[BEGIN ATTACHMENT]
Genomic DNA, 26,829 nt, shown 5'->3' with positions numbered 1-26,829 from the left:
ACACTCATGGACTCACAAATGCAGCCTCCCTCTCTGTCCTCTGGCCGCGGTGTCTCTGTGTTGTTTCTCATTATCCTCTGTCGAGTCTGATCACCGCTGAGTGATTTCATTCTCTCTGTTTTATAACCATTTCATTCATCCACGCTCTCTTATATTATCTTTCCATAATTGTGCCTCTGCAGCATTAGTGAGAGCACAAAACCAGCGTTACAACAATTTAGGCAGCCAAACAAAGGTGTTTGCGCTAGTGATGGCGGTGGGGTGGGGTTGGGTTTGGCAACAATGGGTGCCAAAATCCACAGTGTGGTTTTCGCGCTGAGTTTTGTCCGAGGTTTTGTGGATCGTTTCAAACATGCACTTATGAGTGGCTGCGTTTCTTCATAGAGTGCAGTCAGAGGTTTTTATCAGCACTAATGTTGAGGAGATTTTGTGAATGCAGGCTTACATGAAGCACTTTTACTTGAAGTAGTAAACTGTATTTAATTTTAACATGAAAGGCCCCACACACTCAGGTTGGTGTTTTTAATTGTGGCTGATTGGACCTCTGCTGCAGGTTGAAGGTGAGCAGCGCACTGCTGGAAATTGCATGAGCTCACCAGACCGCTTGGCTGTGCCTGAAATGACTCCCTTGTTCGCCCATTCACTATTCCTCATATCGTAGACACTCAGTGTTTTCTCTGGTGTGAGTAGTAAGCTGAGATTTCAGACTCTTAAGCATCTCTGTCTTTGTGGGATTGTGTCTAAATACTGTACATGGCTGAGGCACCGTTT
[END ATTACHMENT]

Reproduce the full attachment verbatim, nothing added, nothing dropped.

Genomic DNA, 26,829 nt, shown 5'->3' with positions numbered 1-26,829 from the left:
ACACTCATGGACTCACAAATGCAGCCTCCCTCTCTGTCCTCTGGCCGCGGTGTCTCTGTGTTGTTTCTCATTATCCTCTGTCGAGTCTGATCACCGCTGAGTGATTTCATTCTCTCTGTTTTATAACCATTTCATTCATCCACGCTCTCTTATATTATCTTTCCATAATTGTGCCTCTGCAGCATTAGTGAGAGCACAAAACCAGCGTTACAACAATTTAGGCAGCCAAACAAAGGTGTTTGCGCTAGTGATGGCGGTGGGGTGGGGTTGGGTTTGGCAACAATGGGTGCCAAAATCCACAGTGTGGTTTTCGCGCTGAGTTTTGTCCGAGGTTTTGTGGATCGTTTCAAACATGCACTTATGAGTGGCTGCGTTTCTTCATAGAGTGCAGTCAGAGGTTTTTATCAGCACTAATGTTGAGGAGATTTTGTGAATGCAGGCTTACATGAAGCACTTTTACTTGAAGTAGTAAACTGTATTTAATTTTAACATGAAAGGCCCCACACACTCAGGTTGGTGTTTTTAATTGTGGCTGATTGGACCTCTGCTGCAGGTTGAAGGTGAGCAGCGCACTGCTGGAAATTGCATGAGCTCACCAGACCGCTTGGCTGTGCCTGAAATGACTCCCTTGTTCGCCCATTCACTATTCCTCATATCGTAGACACTCAGTGTTTTCTCTGGTGTGAGTAGTAAGCTGAGATTTCAGACTCTTAAGCATCTCTGTCTTTGTGGGATTGTGTCTAAATACTGTACATGGCTGAGGCACCGTTT